Teaching Children Etiquette: 5 Mistakes Most Parents Make When Teaching Etiquette

Most parents would agree that they wish for their children to be kind, respectful, confident and capable of handling themselves well in a variety of situations. However, wishes hardly turn into reality without clear intention and a little instruction.

While ‘charm school’ may sound like a relic from the past, teaching children proper etiquette and intentionally demonstrating good manners has never been more important than today.

In fact, skills such as empathy and communication are among the most hireable and are better indicators of personal success and future leadership than traditional academic benchmarks. 

As adults, it’s easy to take these social skills for granted, but children need to see these skills modeled out time and time again. On the parents’ part, this takes intentional effort, patience and gentle reinforcement. 

Photo by Keren Fedida on Unsplash.

Set your child up for success by instilling valuable core values and social skills – but avoid these five common mistakes.

  1. Unclear or unrealistic expectations

Children thrive on routine, so it’s not uncommon for children to act out in unfamiliar situations – which typically tend to be those important, special (and therefore uncommon in their world!) events such as ceremonies and other celebrations. 

Assuming your child will just “know” how to behave will set you both up for failure. Instead, be sure to talk your child through exactly what will happen along with clear expectations for behavior in the days leading up to the event.

  • Threatening etiquette lessons as a punishment

Correcting misbehavior with a threat of being sent off to learn good manners is a surefire way for children to associate behavior with rebellion instead of confidence and self-awareness. Avoid making such threats and instead focus on teachable moments.

  1. Only enforcing etiquette during special events

One of the biggest mistakes most people make is to only practice etiquette and good manners during special events or one-off occasions. However, the key to developing strong character and self-awareness is to practice etiquette everyday.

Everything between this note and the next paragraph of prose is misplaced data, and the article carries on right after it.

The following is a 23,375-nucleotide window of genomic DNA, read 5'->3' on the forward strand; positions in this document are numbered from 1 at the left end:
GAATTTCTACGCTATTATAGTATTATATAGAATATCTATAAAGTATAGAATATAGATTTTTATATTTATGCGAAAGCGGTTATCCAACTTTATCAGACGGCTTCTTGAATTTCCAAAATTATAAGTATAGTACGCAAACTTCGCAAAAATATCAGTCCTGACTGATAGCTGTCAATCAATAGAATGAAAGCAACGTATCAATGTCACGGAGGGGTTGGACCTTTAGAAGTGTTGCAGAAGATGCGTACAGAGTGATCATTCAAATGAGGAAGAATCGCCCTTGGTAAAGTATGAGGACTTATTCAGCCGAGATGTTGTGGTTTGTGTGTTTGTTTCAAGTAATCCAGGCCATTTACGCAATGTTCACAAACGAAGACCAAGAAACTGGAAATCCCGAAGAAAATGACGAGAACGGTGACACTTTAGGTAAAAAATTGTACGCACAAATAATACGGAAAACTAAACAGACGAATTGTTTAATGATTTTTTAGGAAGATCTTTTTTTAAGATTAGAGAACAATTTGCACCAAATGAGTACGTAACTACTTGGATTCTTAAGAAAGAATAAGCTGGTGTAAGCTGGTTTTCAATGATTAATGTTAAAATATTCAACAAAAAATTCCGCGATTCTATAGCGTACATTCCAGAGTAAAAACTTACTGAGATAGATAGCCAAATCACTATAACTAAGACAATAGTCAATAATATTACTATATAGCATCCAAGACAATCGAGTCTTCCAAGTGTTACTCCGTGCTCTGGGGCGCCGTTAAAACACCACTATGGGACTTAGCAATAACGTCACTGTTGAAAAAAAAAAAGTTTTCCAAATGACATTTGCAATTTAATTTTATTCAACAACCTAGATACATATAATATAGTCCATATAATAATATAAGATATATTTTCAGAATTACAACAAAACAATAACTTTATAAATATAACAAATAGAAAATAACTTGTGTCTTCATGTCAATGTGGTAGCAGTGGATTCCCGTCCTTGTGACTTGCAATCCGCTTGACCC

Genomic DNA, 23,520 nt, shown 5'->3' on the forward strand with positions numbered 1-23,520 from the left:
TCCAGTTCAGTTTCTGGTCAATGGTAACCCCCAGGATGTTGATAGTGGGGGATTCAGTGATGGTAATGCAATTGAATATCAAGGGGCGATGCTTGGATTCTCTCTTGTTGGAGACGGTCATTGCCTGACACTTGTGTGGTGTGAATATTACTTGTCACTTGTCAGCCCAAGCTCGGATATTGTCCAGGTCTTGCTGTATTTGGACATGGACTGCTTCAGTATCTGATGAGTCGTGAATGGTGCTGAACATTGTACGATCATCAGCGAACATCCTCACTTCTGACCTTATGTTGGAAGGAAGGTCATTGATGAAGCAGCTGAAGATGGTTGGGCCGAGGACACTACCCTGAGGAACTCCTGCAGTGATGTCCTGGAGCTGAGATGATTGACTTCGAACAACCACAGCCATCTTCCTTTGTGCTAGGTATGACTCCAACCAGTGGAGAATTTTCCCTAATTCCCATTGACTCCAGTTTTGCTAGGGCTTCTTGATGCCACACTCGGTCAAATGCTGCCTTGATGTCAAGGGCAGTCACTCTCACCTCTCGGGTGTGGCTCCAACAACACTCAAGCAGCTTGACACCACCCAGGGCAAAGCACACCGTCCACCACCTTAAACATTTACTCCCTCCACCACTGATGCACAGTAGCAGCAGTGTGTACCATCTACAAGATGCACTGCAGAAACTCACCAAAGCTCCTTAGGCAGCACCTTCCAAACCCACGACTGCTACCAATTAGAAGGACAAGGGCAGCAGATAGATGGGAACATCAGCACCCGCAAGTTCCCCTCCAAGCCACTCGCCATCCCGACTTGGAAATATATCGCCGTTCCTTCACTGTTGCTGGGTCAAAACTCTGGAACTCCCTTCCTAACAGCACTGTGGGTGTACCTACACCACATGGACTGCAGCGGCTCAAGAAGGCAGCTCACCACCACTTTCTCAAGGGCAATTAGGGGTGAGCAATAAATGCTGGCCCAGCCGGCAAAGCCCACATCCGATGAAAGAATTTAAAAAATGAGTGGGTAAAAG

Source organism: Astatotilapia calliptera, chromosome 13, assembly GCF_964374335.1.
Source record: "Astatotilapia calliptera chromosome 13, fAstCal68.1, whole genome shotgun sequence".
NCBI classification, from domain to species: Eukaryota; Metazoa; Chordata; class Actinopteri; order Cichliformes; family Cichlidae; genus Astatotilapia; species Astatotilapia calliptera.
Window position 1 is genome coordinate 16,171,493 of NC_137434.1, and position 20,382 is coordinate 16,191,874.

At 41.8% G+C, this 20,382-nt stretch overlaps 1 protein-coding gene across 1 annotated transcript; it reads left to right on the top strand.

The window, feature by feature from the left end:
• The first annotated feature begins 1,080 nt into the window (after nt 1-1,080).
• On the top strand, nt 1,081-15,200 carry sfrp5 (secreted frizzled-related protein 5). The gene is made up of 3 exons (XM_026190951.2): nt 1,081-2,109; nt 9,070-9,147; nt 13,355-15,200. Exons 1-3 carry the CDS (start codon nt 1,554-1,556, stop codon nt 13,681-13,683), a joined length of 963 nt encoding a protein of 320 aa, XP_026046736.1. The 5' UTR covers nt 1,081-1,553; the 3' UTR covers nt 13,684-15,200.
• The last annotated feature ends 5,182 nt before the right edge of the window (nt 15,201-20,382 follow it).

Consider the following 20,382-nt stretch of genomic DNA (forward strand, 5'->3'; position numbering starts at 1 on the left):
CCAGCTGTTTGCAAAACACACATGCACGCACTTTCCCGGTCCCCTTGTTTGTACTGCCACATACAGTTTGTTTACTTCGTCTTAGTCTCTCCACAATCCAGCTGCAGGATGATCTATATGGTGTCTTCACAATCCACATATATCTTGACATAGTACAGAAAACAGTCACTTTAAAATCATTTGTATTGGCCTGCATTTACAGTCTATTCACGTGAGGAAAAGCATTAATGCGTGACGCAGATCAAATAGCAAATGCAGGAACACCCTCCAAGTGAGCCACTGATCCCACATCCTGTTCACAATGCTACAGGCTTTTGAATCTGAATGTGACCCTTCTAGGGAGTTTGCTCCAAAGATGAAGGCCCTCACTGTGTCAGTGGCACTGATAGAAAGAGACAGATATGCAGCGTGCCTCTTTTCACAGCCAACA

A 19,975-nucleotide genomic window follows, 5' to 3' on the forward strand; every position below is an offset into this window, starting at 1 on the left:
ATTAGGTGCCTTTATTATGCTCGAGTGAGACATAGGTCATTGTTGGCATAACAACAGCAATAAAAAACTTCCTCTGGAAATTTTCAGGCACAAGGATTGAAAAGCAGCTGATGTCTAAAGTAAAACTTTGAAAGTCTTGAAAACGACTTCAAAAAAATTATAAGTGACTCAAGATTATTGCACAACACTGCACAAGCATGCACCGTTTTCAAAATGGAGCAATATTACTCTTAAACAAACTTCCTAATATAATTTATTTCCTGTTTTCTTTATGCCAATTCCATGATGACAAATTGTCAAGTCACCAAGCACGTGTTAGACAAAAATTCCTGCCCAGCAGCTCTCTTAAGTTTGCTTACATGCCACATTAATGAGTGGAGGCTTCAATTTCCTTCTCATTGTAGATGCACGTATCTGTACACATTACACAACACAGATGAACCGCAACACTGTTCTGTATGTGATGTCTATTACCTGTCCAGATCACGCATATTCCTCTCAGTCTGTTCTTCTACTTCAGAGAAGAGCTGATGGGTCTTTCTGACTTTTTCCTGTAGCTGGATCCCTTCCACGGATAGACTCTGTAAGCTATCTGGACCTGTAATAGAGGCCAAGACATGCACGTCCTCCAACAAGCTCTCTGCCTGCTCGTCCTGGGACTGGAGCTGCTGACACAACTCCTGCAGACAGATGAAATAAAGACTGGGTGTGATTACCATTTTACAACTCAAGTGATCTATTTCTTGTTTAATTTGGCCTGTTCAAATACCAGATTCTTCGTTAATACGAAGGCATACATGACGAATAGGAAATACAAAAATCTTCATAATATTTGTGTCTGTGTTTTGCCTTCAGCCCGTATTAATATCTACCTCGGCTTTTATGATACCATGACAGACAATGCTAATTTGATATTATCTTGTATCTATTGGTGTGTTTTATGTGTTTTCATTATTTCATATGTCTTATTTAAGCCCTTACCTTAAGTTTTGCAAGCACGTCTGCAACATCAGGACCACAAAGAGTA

This can be as simple as making “please” and “thank you” part of daily conversation and setting the table for a weekly family dinner. Practicing these skills will help strengthen good manners so that they come naturally to your child, no matter the situation.

  1. They don’t make it fun

What’s more fun than making new friends and enjoying new experiences? Learning and practicing good manners should be seen as an opportunity to have a little fun and perhaps even try something new. When the focus is on connection, experiences, and rewarded with memorable experiences, children will be eager to put their best foot forward.

  1. They don’t model the behavior: More than anything else, polite behavior needs to be modeled by parents and other important adults in the child’s life. Children are allowed to feel their feelings, have bad days, and make mistakes. Do not expect children to be better behaved than the adults in the room – and when there is misbehavior, respond in a way that models kindness, empathy and respect.


It’s easy to make learning manners fun when the focus is on kindness and connection. Be intentional about teaching etiquette, modeling good manners, and helping your children develop important social skills by doing THIS instead:

  1. Learn together

Etiquette is constantly evolving and there is always something new to learn. Find ways to learn and practice good manners together. Be intentional about calling out positive displays of kindness and respect as well as highlighting how you could have better handled a situation that didn’t go as planned.

  1. Incorporate it into play

Etiquette and good manners influence every aspect of life, so find ways to incorporate learning important social skills through play. This could be practicing using kind words like please, thank you and may I while playing “restaurant” or highlighting teamwork and communication while playing board games. 

  1. Make it special

Treat your child to a special experience, whether it’s a day out for lunch, a theater matinee, or simply a backyard picnic, have fun creating special moments centered around connection.

The biggest mistake parents make is assuming children “just know” how to behave in different situations. The reality is that in a child’s mind, every day and experience is new and unknown. 

By modeling good manners, giving children the opportunity to practice important social skills, and making it fun through unique experiences, your child will grow to develop into a kind, confident and capable adult.

Courtney is a certified etiquette coach with a mission to spread kindness and civility through important life skills. Courtney’s unique programs are fun, interactive and inclusive in nature, rooted in values of confidence, awareness, empathy and respect. As an etiquette expert, she offers modern advice designed to elevate the everyday. Visit www.courtneyopalkoetiquette.com to learn more about upcoming events and follow @CourtneyOpalkoEtiquette on social media for daily tips and advice.